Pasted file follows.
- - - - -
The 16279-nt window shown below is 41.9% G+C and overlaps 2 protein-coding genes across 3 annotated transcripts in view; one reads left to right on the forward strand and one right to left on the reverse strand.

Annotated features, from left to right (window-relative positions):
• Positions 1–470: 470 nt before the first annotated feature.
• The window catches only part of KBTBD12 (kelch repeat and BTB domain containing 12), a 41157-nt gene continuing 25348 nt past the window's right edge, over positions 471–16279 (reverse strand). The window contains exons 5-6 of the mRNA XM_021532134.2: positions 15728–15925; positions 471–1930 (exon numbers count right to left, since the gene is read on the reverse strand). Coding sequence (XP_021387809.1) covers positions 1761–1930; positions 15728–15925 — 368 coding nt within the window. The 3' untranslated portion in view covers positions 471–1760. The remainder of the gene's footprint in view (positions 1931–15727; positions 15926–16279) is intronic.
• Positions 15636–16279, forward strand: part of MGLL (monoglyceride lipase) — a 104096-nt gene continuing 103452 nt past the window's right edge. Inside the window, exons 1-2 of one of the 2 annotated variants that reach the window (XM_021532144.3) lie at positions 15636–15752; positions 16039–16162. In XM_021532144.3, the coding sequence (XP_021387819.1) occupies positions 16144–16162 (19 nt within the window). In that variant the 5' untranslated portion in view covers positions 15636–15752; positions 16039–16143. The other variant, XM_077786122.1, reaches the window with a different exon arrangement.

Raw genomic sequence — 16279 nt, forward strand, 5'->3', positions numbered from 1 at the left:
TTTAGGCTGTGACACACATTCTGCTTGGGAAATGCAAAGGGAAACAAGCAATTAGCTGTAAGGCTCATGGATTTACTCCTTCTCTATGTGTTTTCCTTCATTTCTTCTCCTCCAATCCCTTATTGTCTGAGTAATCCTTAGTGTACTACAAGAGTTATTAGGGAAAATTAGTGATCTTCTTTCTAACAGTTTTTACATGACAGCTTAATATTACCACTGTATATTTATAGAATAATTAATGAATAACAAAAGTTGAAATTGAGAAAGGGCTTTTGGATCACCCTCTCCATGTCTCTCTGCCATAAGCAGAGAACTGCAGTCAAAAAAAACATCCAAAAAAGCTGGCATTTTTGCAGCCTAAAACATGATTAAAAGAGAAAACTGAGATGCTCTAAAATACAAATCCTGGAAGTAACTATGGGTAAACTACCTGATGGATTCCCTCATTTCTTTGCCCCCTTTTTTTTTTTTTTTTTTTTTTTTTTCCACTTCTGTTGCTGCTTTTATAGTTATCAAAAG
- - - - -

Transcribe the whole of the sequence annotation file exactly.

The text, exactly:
The 16279-nt window shown below is 41.9% G+C and overlaps 2 protein-coding genes across 3 annotated transcripts in view; one reads left to right on the forward strand and one right to left on the reverse strand.

Annotated features, from left to right (window-relative positions):
• Positions 1–470: 470 nt before the first annotated feature.
• The window catches only part of KBTBD12 (kelch repeat and BTB domain containing 12), a 41157-nt gene continuing 25348 nt past the window's right edge, over positions 471–16279 (reverse strand). The window contains exons 5-6 of the mRNA XM_021532134.2: positions 15728–15925; positions 471–1930 (exon numbers count right to left, since the gene is read on the reverse strand). Coding sequence (XP_021387809.1) covers positions 1761–1930; positions 15728–15925 — 368 coding nt within the window. The 3' untranslated portion in view covers positions 471–1760. The remainder of the gene's footprint in view (positions 1931–15727; positions 15926–16279) is intronic.
• Positions 15636–16279, forward strand: part of MGLL (monoglyceride lipase) — a 104096-nt gene continuing 103452 nt past the window's right edge. Inside the window, exons 1-2 of one of the 2 annotated variants that reach the window (XM_021532144.3) lie at positions 15636–15752; positions 16039–16162. In XM_021532144.3, the coding sequence (XP_021387819.1) occupies positions 16144–16162 (19 nt within the window). In that variant the 5' untranslated portion in view covers positions 15636–15752; positions 16039–16143. The other variant, XM_077786122.1, reaches the window with a different exon arrangement.

Raw genomic sequence — 16279 nt, forward strand, 5'->3', positions numbered from 1 at the left:
TTTAGGCTGTGACACACATTCTGCTTGGGAAATGCAAAGGGAAACAAGCAATTAGCTGTAAGGCTCATGGATTTACTCCTTCTCTATGTGTTTTCCTTCATTTCTTCTCCTCCAATCCCTTATTGTCTGAGTAATCCTTAGTGTACTACAAGAGTTATTAGGGAAAATTAGTGATCTTCTTTCTAACAGTTTTTACATGACAGCTTAATATTACCACTGTATATTTATAGAATAATTAATGAATAACAAAAGTTGAAATTGAGAAAGGGCTTTTGGATCACCCTCTCCATGTCTCTCTGCCATAAGCAGAGAACTGCAGTCAAAAAAAACATCCAAAAAAGCTGGCATTTTTGCAGCCTAAAACATGATTAAAAGAGAAAACTGAGATGCTCTAAAATACAAATCCTGGAAGTAACTATGGGTAAACTACCTGATGGATTCCCTCATTTCTTTGCCCCCTTTTTTTTTTTTTTTTTTTTTTTTTTCCACTTCTGTTGCTGCTTTTATAGTTATCAAAAG